It is better to put about 256 terminals at various network addresses than that. Therefore, we removed the concept of class so that we can freely decide the network part with all IP addresses. That is the Subnet Mask. Also, this idea is called classless.
For example, if there is a notation "184.108.40.206/28", "220.127.116.11" means IP address and "/28" indicates Subnet Mask which saids "the first 28 bits are Network Part".
In addition, like "192.168.0.0/16", the Network Part which was 24 bits in the classful is reduced to 16 bits, "/16" is also called a Supernet Mask, but in many case, call it Subnet Mask.
This classless routing support is called CIDR (Classless InterDomain Routing), and the method that Routing Protocols that did not originally support CIDR (RIPv 1 etc) supports CIDR with limitasions is called FLSM (Fixed Length Subnet Mask) . And, the method which is created for overcoming the FLSM limitasions is VLSM which is handled by RIPv2, OSPF, EIGRP, BGP, and so on. Many commentaries are difficult to understand in this topics, but this article details the intelligible explanation in detail.
It was explained that the first IP address of the Network Part is called a Network address, but on the contrary, the last IP address of the Network Part is called a Broadcast address.
Packets destined for this broadcast address are duplicated and transmitted from all ports when received by the switch. That is, it broadcasts to all terminals and routers in the same segment. Like the Network address, this broadcast address can not be set as an IP address on the terminal or NW devices.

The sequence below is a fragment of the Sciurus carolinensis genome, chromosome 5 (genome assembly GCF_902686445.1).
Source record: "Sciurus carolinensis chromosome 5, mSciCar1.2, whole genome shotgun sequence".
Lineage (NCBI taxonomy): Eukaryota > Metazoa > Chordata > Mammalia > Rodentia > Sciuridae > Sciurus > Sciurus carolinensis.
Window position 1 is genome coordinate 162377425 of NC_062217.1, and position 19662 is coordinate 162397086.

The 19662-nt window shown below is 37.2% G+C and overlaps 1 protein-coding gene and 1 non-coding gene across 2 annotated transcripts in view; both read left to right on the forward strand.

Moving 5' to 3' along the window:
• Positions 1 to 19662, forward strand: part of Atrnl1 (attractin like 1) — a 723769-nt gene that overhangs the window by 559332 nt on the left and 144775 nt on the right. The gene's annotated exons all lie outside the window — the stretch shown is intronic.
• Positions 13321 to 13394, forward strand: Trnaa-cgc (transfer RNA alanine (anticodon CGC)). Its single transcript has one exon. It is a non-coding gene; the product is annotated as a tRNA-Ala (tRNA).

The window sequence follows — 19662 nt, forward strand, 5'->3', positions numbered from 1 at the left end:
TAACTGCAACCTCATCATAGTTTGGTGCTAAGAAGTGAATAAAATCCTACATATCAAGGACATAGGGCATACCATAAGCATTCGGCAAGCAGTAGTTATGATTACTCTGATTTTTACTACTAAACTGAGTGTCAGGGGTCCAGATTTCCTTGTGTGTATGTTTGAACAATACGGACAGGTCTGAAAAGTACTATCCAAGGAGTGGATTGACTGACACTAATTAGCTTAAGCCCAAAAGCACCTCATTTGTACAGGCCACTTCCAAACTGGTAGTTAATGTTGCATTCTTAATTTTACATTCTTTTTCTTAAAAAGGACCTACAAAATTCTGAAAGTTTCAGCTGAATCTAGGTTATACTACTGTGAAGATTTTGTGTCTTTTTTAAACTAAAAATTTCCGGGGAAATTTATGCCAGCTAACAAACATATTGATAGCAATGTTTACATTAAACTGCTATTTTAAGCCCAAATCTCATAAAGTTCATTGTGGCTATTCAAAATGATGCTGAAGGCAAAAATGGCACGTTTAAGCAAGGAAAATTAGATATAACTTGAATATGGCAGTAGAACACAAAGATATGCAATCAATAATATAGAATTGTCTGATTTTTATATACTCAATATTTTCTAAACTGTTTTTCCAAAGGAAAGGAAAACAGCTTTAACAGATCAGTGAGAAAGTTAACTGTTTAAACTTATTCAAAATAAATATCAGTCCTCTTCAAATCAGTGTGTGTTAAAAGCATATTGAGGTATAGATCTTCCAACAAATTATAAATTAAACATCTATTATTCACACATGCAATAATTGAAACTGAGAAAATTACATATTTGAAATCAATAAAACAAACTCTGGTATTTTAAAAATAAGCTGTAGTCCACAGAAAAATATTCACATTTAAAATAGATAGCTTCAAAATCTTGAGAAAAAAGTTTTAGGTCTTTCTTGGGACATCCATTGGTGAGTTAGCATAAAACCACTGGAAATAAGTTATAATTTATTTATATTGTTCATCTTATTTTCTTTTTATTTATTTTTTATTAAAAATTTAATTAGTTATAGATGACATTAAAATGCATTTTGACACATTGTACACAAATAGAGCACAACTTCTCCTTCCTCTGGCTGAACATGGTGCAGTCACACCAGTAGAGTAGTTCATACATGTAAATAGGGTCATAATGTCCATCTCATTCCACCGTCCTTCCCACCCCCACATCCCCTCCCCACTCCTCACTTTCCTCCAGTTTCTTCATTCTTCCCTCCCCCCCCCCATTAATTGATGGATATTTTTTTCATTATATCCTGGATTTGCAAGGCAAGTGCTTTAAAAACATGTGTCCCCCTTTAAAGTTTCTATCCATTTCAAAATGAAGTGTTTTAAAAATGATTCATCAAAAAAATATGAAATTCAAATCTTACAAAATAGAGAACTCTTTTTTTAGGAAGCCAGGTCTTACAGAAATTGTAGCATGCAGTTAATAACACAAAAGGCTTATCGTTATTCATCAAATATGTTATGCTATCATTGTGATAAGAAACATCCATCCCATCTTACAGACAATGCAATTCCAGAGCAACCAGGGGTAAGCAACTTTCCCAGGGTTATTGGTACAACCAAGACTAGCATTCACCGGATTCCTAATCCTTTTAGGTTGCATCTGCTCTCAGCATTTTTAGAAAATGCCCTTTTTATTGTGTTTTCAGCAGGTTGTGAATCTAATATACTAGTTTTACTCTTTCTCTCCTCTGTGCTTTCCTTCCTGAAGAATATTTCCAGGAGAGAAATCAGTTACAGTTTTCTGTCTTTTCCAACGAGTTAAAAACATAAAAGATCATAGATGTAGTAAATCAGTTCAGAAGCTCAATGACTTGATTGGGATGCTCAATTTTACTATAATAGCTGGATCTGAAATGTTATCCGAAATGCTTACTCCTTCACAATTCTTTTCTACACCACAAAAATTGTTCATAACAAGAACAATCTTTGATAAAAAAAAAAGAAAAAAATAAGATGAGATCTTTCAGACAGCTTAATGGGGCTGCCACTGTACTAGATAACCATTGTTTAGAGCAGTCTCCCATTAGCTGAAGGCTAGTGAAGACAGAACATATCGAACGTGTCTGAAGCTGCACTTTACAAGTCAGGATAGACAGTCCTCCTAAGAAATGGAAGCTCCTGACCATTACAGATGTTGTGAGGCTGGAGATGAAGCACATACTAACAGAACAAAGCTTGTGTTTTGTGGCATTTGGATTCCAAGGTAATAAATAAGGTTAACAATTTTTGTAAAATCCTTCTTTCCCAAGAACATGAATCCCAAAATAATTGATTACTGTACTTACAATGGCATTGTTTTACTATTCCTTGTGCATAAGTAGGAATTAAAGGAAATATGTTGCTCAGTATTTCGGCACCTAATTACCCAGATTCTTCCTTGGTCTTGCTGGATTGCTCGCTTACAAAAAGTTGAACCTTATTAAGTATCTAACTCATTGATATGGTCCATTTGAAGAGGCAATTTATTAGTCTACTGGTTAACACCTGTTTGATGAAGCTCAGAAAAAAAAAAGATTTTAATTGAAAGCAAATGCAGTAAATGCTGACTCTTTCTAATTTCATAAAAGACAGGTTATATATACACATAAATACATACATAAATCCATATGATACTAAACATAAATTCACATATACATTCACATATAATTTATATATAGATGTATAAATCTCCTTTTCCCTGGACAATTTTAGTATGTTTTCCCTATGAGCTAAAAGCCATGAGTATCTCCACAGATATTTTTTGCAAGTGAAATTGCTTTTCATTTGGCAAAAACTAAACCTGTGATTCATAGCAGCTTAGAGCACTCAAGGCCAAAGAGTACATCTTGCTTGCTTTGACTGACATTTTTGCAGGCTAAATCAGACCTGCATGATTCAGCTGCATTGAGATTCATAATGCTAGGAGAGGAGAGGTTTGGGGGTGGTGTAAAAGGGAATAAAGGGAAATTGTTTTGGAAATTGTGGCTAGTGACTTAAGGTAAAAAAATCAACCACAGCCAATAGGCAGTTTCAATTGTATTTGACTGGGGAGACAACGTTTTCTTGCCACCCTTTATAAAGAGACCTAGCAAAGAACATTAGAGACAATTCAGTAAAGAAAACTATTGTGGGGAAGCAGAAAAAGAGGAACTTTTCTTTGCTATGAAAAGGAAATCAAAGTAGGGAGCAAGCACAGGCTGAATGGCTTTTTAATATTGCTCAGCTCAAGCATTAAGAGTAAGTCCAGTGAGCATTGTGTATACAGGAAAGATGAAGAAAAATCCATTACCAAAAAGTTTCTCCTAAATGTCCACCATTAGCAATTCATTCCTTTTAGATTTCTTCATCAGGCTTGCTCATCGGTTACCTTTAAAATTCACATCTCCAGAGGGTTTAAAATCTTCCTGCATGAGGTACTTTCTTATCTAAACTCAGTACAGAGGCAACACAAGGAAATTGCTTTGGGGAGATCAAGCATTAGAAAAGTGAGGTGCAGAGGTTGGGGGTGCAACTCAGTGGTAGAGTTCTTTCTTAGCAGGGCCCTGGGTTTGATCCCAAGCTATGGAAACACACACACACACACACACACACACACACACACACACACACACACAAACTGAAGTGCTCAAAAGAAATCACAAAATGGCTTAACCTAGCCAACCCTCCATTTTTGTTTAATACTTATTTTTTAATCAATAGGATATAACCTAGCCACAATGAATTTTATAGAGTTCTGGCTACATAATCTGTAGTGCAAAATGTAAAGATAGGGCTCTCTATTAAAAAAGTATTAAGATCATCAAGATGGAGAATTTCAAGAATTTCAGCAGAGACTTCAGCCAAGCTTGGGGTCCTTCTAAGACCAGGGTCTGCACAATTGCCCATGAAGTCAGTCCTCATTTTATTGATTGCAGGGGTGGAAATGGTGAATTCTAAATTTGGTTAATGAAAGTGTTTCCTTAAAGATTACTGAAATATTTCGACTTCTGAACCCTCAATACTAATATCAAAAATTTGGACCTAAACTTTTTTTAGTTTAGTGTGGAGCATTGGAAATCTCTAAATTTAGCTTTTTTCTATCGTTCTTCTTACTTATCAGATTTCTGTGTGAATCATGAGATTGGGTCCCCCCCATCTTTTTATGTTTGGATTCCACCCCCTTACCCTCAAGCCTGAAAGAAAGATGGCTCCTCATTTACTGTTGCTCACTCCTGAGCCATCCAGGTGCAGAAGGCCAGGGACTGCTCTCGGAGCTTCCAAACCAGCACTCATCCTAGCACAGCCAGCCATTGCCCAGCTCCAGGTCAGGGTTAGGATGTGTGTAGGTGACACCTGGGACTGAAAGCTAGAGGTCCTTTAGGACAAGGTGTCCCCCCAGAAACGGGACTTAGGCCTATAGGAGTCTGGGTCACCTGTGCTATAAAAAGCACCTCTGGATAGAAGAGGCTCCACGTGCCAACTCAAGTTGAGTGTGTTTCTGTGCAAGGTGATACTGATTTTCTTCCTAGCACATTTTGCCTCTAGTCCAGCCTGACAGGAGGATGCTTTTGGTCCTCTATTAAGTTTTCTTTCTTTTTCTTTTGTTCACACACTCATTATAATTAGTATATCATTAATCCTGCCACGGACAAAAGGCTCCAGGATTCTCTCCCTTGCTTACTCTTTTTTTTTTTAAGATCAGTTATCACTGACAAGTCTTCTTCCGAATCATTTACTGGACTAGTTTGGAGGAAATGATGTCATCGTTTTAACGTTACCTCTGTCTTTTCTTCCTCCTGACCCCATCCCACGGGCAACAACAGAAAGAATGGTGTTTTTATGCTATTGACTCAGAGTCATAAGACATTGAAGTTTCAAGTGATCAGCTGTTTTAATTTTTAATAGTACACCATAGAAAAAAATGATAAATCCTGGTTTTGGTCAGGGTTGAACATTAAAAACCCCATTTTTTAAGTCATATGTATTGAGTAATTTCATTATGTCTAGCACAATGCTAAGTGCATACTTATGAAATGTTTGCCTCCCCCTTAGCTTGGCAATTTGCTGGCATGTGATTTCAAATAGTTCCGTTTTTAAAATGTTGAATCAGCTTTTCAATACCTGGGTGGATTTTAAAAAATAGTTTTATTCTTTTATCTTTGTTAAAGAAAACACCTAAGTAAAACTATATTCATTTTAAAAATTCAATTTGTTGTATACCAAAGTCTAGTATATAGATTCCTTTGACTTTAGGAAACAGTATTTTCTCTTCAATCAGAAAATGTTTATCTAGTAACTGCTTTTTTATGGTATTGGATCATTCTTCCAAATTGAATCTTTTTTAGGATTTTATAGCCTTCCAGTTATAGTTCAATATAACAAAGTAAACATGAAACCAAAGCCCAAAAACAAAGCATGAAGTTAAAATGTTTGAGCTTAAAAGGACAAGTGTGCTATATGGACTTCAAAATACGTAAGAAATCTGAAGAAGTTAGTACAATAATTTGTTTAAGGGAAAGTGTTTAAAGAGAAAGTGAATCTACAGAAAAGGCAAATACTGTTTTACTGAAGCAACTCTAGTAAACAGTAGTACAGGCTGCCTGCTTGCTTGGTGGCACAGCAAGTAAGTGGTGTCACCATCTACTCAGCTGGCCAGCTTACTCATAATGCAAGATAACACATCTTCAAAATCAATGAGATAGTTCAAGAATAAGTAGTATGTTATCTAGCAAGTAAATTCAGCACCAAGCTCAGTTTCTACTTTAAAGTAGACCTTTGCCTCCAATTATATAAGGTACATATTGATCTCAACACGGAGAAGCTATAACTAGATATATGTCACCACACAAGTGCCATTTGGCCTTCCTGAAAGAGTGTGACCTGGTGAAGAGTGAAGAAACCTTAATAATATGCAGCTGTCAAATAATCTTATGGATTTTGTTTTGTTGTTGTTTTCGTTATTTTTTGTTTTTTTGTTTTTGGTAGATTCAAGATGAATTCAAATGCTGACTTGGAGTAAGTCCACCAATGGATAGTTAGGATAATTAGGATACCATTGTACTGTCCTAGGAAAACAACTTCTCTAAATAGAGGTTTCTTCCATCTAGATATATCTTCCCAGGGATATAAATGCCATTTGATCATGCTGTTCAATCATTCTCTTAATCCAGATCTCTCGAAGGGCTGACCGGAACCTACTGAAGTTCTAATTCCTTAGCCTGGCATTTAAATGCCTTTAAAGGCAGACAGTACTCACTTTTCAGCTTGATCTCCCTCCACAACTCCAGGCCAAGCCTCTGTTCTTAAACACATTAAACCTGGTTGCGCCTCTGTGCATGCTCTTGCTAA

A host that communicates in the IP network must have a unique IP address assigned to the NW network. In the IP network that connects the world as the Internet, there are not enough IP addresses to assign unique IP addresses to all the devices recently. Therefore, it is common to use a private IP address to be used in units such as company. And, because private IP address can not connect to the Internet (can not return), it is common to use PAT only when it comes to the Internet.
The private IP address is used in an IP network such as a company and can be the same (non-unique) address as other companies. The private IP address is the following address band.
172.16.0.0～172.31.255.255 ＝ 172.16.0.0/12
192.168.0.0～192.168.255.255 ＝ 192.168.0.0/16
And, in order to realize communication between private IP addresses over the Internet, a technology called Internet VPN is required. As mentioned above, Private IP addresses can not uniquely define routes on the Internet and can not be routed.
Special address range
This address band is reserved in the global address band which can be used for explanation of configuration guide etc. of each maker. (It is supposed not to be used in actual communication)
This address band is an IP address band automatically generated when IP automatic acquisition is done and IP can not be acquired from DHCP. Generally, the lower 16 bits are generated uniquely from the MAC address. Also, it seems that this address band is being diverted also for connection with Amazon AWS recently.
How to check your IP address
If it is Windows, you can check it by typing "ipconfig" from the command prompt.
- Windows Key + R
- Type "cmd" in the [Run] input BOX, and press Enter
- At the popped up command prompt, type "ipconfig" and press Enter
The number next to [IPv4 address . . . . . . . . . . . .: ] is IP address.
In this column, if private IP address is displayed instead of global IP address and communication is possible with the Internet, it is NAT (PAT) converted by the router. For NAT, please see here.
If you want to check the IP address after NAT conversion, you can check it on the site etc. below.
Next to the message "Your global IP address is:" is the IP address after NAT conversion.